Today, more than 120 Narcan teachers have completed the training program. They have subsequently taught 10,414 others in San Francisco how to recognize an overdose and administer the overdose medication. In addition, Narcan can be found at more than 15 locations throughout the city, from pop-up needle-exchanges to food banks.

A mural in Boston advises users to pick up Narcan. (Photo: Caity Bernard)

The numbers speak to the success of this network. In 2010, when DPH relaxed its Narcan prescription program, 62 potentially fatal overdoses were reversed. In 2011, that number doubled to 125. In 2012, it was 274. Each year, the number has increased by 50 to 100 percent, climbing steadily to where we are today;  In 2017, 1,247 community-dispensed Narcan overdose reversals took place — more than three a day, on average. This figure doesn’t even include those administered by the San Francisco Police Department or paramedics.

As the number of overdose reversals climbs, the number of people who die from overdoses every year has stayed fairly constant since 2014 — around 100 to 125.

That’s still too many, yet San Francisco’s overdose mortality rate is one of the lowest in the nation. Milwaukee, which has 300,000 fewer people than S.F., had 343 overdose fatalities in 2016. Philadelphia had 907. New York City had 1,374. In San Francisco, there were only 105 — a number that could have been exponentially higher, had 883 overdoses not been reversed that year. Without Narcan, we would have seen nearly a thousand opioid deaths on our streets in 2016 alone.

“We have achieved an extremely high level of people carrying naloxone, partly because of our program structure which allows people to access it in all areas,” Eliza Wheeler, the Overdose Response Strategist at the Harm Reduction Coalition, tells SF Weekly. Drug users can find Narcan upon release from the San Francisco County Jail, at Glide Memorial Church, at syringe-exchange sites, API Wellness, the Mission Neighborhood Resource Center, and St. James Infirmary. The network enables people moving through the city’s diverse range of services to pick up or refill Narcan kits as needed, for free, no questions asked.

The cost of such an operation is much lower than one would anticipate. According to DPH, the annual budget for staff, material, and supplies totals only $203,958 annually.

Graffiti in San Francisco by the artist 169. (Photo: stilsayn)

While mainstream media is quick to judge drug users, they are the life-saving, Narcan-wielding heroes in this story.

Well before Narcan was available at 15 locations around the city, word got around that it was a medicine that could draw you back from the brink. Decades ago, Orlando Chavez took the matter into his own hands.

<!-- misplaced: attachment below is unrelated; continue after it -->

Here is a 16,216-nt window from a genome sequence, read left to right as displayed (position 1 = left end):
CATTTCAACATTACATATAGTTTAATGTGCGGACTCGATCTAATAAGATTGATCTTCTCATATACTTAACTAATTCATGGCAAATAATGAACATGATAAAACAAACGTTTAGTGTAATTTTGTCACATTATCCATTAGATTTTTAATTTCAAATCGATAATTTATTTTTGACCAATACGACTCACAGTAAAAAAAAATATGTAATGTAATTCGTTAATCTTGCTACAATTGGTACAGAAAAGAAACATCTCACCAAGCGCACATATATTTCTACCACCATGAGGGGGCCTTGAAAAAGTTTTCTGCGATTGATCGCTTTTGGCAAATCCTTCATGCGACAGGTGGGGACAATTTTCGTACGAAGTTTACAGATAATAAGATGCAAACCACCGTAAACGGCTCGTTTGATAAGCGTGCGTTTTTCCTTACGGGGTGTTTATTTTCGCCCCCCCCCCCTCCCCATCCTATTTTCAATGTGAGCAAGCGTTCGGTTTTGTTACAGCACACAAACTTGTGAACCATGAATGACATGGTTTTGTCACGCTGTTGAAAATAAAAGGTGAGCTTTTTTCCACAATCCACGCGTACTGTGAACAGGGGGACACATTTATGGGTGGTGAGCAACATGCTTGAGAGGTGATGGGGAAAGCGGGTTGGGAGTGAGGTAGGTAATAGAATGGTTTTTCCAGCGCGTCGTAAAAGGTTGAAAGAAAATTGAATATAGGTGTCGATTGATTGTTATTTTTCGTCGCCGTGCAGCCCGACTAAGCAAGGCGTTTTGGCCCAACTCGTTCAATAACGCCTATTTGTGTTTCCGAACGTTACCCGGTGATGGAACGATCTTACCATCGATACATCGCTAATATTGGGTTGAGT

“I can remember in the ’70s, that we didn’t have a needle exchange. We had nowhere to get Narcan,” he says. “We realized we could get into hospitals and steal it. I found a hospital in my neighborhood where the back door wasn’t very protected, and I was in and out of there like a house mouse. I’d draw it up [into the needle], and place it above my medicine chest in easy reach.

“It’s a beautiful thing to see how things have changed,” he adds. “I guess we were doing harm-reduction back then — but didn’t know what to call it.”

So successful has San Francisco been that Narcan is in almost every city drug user’s vocabulary and arsenal. In March 2017, nine people using crack cocaine laced with fentanyl overdosed at a hotel on Sixth Street. Thanks to a rapid community response, eight of them were given Narcan, and lived. Only one person died.

At a public community meeting in late March, more than two dozen drug users gathered to discuss drugs, overdoses, and share their stories. In between each personal anecdote, there was often a piece of advice for others in the room.

“I’ve used Narcan a lot with other people,” said a woman in her 20s named Jessica. “In the last three months, I’ve been around 12 overdoses. Seven of them I Narcan-ed myself. Two of them passed away. But a lot of them are still here because I had it.

“Make sure you get the same consistency [of drug] if you can,” she told the crowd. “And don’t use alone.”

The loss of life is fairly easy to quantify in numbers, and it’s easy to focus on the saves. But the ripple effects a death it has on a community are far-reaching. When Clark, Wilson, and Pan died outside the Urban School, it marked the beginning of a devastating month-long period for the Haight in which 15 people subsequently lost their lives. Pan, in particular, was well-loved.